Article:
Oregon funds many amazing early childhood programs with state dollars, however, only a small number of programs are eligible for this program. Given the growing population, more needs to be done to serve our children of color. 

Nonprofit organizations with culturally specific programs are most prepared to meet this need. Programs like Juntos Aprendemos at Latino Network and many other culturally specific programs across the state have a track record of supporting school readiness and family stability. 

This bill will create an Early Childhood Equity Fund, dedicated to funding culturally specific early learning services. If the Oregon Legislature passes this bill, it will be an important step in closing the opportunity gap for our children of color. 

2) Certified Early Childhood Community Education Worker

In the past two years, our Community Education Worker project has seen tremendous results! Today, people who work with young children – from child care providers to preschool teachers to home visitors like our CEWs – are increasingly recognized for their professionalism. 

We know that training for these early learning providers is critically important. Past efforts, however, have focused on pushing early learning teachers to earn associate’s degrees, bachelor’s degrees, and certifications at community colleges. 

These pathways are admirable, but they leave many professionals behind. Home visitors, community education workers, family advocates, and others don’t have a path for professionalization. 

And for people of color or anyone who does not speak English, who face historical barriers in accessing higher education and career training, the difficulties are even greater. 

This bill will create a certification program for Community Education Workers, modeled after the existing Oregon Traditional health Worker training program. This will ensure opportunities for professionalization while removing other barriers. 

Want to learn more or submit a written testimony? Contact Sadie Feibel Holmes, Director of Early Childhood Programs.

Congrats to Cambio Cafe!

It was amazing seeing our latest project in Gresham City Hall come to life last week! The Grand Opening of Cambio Cafe represents Latino Network's efforts to help start youth's career paths in a positive way. Not only will this coffee cart help teach them important business skills, but they will also learn what it takes to operate a business and have something valuable to put on their resumes.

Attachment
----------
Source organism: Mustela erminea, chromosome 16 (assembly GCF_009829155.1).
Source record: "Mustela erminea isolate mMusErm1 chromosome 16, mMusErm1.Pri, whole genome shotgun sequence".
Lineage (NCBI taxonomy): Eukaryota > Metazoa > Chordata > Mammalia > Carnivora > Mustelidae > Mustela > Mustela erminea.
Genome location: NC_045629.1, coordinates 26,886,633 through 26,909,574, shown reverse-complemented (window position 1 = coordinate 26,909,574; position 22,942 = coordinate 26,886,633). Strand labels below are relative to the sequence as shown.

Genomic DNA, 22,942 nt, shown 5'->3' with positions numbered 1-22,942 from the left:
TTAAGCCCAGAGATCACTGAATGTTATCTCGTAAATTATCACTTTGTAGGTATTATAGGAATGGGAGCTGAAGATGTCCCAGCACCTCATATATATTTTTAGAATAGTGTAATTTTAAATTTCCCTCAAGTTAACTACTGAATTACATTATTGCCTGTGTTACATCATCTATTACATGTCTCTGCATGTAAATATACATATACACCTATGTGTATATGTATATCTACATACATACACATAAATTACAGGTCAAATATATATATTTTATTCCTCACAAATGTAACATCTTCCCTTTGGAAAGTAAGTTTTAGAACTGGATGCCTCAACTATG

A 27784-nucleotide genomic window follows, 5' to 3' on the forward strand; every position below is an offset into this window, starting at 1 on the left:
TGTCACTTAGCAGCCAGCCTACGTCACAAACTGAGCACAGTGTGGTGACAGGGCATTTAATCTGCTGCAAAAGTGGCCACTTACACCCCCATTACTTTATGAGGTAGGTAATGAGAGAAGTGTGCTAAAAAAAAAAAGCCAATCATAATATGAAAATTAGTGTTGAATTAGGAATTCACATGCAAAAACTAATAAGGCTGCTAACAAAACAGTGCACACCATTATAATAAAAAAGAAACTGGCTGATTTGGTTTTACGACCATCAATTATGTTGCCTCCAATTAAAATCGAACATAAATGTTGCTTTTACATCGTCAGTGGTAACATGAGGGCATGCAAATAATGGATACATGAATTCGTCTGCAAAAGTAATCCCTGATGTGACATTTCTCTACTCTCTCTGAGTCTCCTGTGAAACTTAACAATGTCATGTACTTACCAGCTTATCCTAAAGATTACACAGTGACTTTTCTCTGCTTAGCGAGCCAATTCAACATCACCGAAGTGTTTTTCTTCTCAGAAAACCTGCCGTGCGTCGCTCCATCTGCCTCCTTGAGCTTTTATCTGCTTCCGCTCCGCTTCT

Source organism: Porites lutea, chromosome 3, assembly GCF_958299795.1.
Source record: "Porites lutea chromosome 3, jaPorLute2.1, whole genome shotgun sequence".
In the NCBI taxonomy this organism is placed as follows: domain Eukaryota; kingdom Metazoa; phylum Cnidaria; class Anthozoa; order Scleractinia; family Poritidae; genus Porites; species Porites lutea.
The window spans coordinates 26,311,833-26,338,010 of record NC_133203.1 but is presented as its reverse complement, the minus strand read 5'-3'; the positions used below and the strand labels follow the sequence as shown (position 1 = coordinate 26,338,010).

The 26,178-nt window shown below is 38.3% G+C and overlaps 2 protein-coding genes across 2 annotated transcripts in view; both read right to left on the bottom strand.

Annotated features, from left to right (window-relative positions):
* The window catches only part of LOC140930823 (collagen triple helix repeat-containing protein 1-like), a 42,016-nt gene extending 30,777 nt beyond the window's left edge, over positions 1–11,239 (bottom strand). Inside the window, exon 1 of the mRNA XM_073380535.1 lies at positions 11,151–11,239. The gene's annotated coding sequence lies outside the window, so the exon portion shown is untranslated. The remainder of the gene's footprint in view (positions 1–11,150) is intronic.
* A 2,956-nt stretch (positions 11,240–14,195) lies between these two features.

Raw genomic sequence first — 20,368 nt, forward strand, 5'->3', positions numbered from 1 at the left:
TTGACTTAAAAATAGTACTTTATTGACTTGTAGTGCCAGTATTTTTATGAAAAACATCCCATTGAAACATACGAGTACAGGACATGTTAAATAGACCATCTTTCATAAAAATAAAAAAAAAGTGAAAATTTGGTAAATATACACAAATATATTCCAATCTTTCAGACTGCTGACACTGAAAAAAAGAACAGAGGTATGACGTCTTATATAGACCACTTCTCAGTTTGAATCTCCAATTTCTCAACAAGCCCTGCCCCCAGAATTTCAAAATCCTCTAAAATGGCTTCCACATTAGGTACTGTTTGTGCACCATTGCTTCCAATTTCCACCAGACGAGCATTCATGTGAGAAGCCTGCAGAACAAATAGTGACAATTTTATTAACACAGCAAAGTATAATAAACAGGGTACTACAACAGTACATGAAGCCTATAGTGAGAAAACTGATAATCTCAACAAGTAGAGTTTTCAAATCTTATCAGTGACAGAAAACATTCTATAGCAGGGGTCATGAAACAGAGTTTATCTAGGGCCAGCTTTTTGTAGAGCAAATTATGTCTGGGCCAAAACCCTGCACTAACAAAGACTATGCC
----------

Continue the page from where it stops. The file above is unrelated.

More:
Here are some photos of the big day!

Employee Spotlight: Debbie Cabrales

Debbie has been on the Family Stability team since summer of 2016.

Debbie has been on the Family Stability team since summer of 2016.

Every once in awhile we like to feature one of our awesome team members who is on the ground doing amazing things in our community. This time, we chose a Latino Network employee who has been working hard to help families achieve their dreams.

Debbie Cabrales is a Family Stability Program Coordinator and works for our Community Based Programs. Since she came on board in June, Debbie has worked with countless families to help them with rental assistance, education, employment, and achieving their goals for their children.

We sat down with Debbie and asked her to give us a snapshot of what it’s like to be a Family Stability Program Coordinator:

Q: Where are you from? How did you get into your career path?

I am from Woodburn Oregon. I started this career path when I started going to school at Western Oregon University. When I first went there I thought that I wanted to go into Criminal Justice, but once I took a sociology class, it changed my views and I realized that I wanted to help people and that my passion was in working more directly with the community.

Q: What is your family history or heritage?

I feel that being a first generation Hispanic/Latina woman has helped me a lot. All of the sacrifices that my parents have gone through for my siblings and I have really opened my eyes in a lot of ways. My parents came to this country from Mexico wanting a better future for my siblings and me, so when I think about motivation I think about my parents and how everything that they did for us is not going to waste.

Q: What’s your job at Latino Network like?

I meet with community members and families when they need the most support and hope. In doing so, I assist them in meeting their goals to reach stability, provide support with their education, employment and housing, and I also discuss goals for their children’s education and achieving student success. 

Q: What is a success story that you've witnessed with the people you've helped while working at Latino Network?

One of the families that I work with had just moved here from out of state. As soon as I met the family, both the parents and children were extremely hopeful and wanting to do better.

While the mother worked, the father went out looking for apartments and would submit applications, and at the same time pick up and drop off kids at school. And soon after, they had been approved for an apartment and were on their way finally being able to have a place to call home.

The family was able to celebrate the holidays in the comfort of their own home, and see their children be able to open up presents. These were things that to the family seemed like it would be impossible for it to happen. Now the family is doing great and keeps being positive, they never lost hope and were able to fulfill their dreams and make them a reality.

Q: How does your team at Latino Network help engage the community?